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duties in order that the cause of popular education may be more efficiently served, and good policy requires that the colored people shoul have a Superintendent of their own, subject, however, as indicated, to the supervision of the State Superintendent.



There have been of late years some embarrassments connected with this institution in its management, of which it now happily relieved, and I am gratified to state it is now progressing under very favorable auspices. Herewith I transmit elaborate reports of various departments of the University, which have been furnished from the proper sources.

Not to make invidious distinctions, I beg leave especially to call your attention to the reports from the Agricultural Department and its Experiment Station-a somewhat novel feature in educational affairs, and of special interest to the farming community.

The University of Tennessee has long been fostered by the State: is an institution in which she should take decided interest, and it is hoped its future usefuluess will be unimpaired and its progress unimpeded.

i regret to ascertain, through the reports, that many of the scholarships in the University to which certain districts are entitled, are vacant, which should not be the case, there being allowed two appointments upon the recommendation of each Senator and three upon that of each Representative. This institution being a State institution, aided and sustained by the State, and giving advantages to students in the way of expense—those appointed having no tuition to pay-with its facilities for the successful training of youth in all the various branches being equal to the best institutions of the kind in the country, should be most liberally patronized from all parts of the State. Its excellent corps of Professors, its buildings, its library and apparatus, together with its healthful locality, make it an object of much attraction to the seekers of learning.


The nineteenth Biennial 'Report of the Board of Trustees and Officers of the Tennessee Deaf and Dumb School at Knoxville, herewith submitted, shows that; institution to be under excellent management and in a flourishing condition. The number of pupils admitted to the white department of the institution during the two years is 151; average attendance, 100. Number of pupils admitted to the colored department during two years, 26; average attendance,. 17.

The physician reports the hygiene almost perfect. No instance of death has occurred in the wbite department, and only one in the colored department in two years.

Most gratifying progress bas been made in the educational departments. The sign language has arcomplished wonders, and one class in oral methods has been continued for two years with much success and promise.

The expense of the institution, it is claimed, is a much less sum than bas ever before been reached in the support of an equal num. ber of pupils. Comparing the expenditure per capita of twentyeigbt similar institutions, it is found that they average $280 per capita, whereas the expenditure per capita for our institution is $207, or twenty-six per cent. less.

The Trustees set forth in detail the wants and needs of the school, and ask of the Legislature a sufficient appropriation to support the increased number of pupils; to make vecessary repairs and improve. ments, and to purchase land and buildings for the colored department. These needs are fully explained in the accompanying reports. I leave to your better wisdom what course to take in regard to increased expenditure called for.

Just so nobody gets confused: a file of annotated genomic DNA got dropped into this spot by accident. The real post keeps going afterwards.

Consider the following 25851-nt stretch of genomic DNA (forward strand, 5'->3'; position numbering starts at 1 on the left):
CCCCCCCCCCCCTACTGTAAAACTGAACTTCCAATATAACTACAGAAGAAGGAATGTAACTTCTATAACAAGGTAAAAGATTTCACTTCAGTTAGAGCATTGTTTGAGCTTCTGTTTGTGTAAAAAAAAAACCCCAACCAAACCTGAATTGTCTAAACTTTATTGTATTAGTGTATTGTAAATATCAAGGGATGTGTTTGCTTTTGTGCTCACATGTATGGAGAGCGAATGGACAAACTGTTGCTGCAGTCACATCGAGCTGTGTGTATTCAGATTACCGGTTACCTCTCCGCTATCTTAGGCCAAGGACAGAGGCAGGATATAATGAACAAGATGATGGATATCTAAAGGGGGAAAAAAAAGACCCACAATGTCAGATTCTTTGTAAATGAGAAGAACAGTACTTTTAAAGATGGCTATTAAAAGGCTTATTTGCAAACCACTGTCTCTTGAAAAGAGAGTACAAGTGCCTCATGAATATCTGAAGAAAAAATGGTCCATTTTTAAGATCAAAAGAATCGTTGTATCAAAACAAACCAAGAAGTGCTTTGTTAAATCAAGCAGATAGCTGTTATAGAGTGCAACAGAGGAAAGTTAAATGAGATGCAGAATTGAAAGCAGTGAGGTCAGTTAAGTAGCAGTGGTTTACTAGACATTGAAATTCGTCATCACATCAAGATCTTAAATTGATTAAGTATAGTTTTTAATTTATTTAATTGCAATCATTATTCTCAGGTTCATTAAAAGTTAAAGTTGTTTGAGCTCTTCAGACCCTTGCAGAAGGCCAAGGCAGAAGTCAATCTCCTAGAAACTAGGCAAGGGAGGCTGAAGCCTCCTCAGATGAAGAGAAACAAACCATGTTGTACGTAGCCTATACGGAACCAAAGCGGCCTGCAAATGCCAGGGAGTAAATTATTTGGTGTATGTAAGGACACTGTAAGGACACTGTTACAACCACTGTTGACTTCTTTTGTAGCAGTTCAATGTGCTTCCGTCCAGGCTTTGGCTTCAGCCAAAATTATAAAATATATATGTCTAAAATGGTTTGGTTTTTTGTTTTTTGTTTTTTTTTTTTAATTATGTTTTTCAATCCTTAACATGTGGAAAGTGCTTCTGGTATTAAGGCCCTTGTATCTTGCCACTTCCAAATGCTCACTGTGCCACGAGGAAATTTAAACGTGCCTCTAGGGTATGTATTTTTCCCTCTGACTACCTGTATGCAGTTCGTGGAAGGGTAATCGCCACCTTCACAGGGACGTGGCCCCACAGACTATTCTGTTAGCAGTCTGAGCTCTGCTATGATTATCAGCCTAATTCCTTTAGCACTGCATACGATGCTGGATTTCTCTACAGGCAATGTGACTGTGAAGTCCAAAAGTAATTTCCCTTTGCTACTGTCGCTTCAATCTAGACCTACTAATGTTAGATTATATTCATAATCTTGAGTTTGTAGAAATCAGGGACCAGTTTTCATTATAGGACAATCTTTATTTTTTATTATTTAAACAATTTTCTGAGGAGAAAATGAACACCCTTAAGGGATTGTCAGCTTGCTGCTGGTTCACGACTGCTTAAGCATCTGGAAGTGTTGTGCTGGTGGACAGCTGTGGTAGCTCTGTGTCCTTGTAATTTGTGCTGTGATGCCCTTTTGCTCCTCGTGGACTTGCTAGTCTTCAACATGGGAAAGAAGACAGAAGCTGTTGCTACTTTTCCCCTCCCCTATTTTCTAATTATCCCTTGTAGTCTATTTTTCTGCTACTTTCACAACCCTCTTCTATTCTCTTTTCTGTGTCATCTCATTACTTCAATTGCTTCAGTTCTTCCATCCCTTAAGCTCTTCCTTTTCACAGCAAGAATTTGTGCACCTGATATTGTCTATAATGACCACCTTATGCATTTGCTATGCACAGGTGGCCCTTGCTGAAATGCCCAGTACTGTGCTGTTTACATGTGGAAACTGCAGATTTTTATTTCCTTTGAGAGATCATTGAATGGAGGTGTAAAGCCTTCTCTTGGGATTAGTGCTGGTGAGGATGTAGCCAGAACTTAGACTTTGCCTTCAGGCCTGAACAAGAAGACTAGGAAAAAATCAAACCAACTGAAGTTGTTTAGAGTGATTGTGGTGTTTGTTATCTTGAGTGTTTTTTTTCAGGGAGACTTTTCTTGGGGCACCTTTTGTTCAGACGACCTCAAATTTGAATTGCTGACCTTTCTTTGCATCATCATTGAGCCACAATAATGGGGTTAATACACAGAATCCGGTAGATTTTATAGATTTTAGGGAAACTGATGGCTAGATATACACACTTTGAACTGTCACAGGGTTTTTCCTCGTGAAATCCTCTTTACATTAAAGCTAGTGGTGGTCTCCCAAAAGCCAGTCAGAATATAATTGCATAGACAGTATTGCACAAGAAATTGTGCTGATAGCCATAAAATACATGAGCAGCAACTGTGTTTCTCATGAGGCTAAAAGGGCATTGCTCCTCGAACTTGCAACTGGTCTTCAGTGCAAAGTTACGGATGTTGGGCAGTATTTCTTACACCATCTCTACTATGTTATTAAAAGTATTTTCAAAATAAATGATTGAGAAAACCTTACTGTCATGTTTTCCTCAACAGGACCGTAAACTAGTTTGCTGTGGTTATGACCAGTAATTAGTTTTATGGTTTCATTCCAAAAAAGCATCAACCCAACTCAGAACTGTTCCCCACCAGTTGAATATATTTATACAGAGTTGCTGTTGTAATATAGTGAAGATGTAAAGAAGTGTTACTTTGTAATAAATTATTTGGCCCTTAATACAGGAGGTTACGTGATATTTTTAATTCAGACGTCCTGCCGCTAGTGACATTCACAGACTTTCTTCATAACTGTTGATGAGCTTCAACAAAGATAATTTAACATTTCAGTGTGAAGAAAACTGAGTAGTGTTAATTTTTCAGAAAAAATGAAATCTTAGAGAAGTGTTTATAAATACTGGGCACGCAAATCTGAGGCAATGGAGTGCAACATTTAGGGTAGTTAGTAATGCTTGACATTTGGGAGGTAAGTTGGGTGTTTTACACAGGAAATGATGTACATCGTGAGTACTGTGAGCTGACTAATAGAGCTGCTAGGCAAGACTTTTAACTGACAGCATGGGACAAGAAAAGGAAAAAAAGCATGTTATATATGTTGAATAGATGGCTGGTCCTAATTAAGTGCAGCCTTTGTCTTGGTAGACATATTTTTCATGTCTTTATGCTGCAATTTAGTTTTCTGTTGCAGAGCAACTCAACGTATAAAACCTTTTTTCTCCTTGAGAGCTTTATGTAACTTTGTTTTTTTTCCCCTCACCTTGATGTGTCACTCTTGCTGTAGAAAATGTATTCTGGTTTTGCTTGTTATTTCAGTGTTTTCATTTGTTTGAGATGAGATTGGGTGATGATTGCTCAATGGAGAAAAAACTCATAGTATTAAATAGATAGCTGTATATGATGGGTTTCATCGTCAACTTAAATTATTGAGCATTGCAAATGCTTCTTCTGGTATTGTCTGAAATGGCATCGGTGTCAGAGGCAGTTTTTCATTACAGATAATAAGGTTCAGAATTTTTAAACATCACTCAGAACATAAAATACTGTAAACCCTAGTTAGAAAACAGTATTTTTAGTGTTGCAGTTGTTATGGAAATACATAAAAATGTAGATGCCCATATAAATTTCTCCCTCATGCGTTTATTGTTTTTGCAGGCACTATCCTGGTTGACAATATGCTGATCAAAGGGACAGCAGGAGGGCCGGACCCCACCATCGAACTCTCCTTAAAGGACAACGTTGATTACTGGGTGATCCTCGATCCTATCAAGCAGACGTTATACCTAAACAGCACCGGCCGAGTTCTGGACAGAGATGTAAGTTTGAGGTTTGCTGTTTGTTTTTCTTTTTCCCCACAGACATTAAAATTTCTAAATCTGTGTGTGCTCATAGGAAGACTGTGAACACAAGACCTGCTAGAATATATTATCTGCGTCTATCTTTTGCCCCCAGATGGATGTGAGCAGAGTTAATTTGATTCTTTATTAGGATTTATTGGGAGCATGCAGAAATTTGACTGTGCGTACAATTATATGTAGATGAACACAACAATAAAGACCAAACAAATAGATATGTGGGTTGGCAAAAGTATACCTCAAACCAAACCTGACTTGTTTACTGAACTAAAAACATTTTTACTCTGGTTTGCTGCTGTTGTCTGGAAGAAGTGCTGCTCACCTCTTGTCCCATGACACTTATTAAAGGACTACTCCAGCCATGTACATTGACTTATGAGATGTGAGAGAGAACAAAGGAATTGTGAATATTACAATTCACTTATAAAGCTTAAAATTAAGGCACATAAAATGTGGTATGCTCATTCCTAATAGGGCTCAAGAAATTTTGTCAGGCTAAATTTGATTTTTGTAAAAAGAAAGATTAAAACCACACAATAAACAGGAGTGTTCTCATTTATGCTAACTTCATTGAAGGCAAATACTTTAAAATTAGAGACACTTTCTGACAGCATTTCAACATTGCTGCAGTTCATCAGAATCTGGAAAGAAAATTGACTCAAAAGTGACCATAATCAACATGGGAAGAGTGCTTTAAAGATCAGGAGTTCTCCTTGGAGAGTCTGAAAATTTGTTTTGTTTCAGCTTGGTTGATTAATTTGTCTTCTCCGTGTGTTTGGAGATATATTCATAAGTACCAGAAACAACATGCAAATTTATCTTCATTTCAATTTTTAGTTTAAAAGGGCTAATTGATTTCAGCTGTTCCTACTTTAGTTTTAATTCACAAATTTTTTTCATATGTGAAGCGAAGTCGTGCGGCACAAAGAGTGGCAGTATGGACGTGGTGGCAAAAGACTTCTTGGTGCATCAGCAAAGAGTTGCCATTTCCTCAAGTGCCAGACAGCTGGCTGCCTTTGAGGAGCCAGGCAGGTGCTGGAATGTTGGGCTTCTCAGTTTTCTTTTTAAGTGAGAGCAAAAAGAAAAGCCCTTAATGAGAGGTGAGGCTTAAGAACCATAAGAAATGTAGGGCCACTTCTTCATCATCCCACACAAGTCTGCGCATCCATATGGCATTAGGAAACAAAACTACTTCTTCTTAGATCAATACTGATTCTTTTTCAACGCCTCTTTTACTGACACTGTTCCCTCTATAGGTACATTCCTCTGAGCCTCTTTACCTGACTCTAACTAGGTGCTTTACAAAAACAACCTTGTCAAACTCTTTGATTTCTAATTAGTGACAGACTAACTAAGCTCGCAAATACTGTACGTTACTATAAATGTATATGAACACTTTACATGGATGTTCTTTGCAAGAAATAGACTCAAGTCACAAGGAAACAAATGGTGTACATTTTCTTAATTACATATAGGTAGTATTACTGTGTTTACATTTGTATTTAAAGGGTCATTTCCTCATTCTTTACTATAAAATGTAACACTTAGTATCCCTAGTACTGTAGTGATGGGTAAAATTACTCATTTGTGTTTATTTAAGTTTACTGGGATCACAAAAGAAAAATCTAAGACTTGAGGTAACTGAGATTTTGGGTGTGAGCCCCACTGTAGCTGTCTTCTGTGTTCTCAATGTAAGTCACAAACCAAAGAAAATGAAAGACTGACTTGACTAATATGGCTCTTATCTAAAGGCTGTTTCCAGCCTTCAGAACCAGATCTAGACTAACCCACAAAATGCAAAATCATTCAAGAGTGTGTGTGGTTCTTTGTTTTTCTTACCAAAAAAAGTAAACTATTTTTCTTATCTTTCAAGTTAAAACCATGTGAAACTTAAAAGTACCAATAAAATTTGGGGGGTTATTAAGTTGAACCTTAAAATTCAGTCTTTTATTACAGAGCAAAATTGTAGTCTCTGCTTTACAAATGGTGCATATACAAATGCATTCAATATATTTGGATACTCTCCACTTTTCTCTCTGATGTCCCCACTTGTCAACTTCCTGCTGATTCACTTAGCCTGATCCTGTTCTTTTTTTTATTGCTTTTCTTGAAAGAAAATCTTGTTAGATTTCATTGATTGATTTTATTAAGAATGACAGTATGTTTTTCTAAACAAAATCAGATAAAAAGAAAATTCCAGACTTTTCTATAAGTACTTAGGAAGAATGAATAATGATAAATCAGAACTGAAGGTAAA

The State should deem it a pleasure no less than a duty to properly and comfortably support this class of her unfortunate yet deserving children. In remote portions of the State there are many of these helpless little ones, living in indigence and ignorance, improperly cared for and almost without friends. Ignorant of the fact that the State has provided for them a home and sustenance free of cost, the Executive is frequently importuned through correspondence to do something to ameliorate their unbapry condition. To extend the band of aid to them is not only humane, but the privilege of a bright and noble civilization.


This institution is efficiently doing its duty in educating the sightless for reasonable activity and participation in the work of life.

Its administration has been characterized by conspicuous intelligence and economy. It has sixty-one white and eight colored inmates. Besides literary education, many are securing industrial educations. Ordinary expenses for the last two years have averaged $12,656 15, and the sum of $7,515.08 has been expended for extraordinary improvements and special purposes set forth in the last act of appropriation. Balance on hand, $5,550.

Of the 2,026 blind in the State, by last census, there are about 212 persons within the limits of age of admission, of whom only sixty-nine are in the asylum.:

For more detailed information I refer to the report of the Superintendent, Prof. L. A. Bigelow, which shows with great particularity the successful working of this institution.

In view of the importance and interesting character of this work, I would suggest that an adequate appropriation be made to enable this institution to compass larger results.


Enlightened philanthropy is everywhere profoundly interested to give the suffering insane the most helpful and tender ministrations. Tennessee in a spirit of commendable liberality is using the public treasure to place her insane hospital system upon a' basis of the best possible efficiency.

Large results in good have already been accomplished, and it is a matter of deep interest that in the future the system may be so extended and perfected as to reach in its benefits all the unfortunate insane' of our population.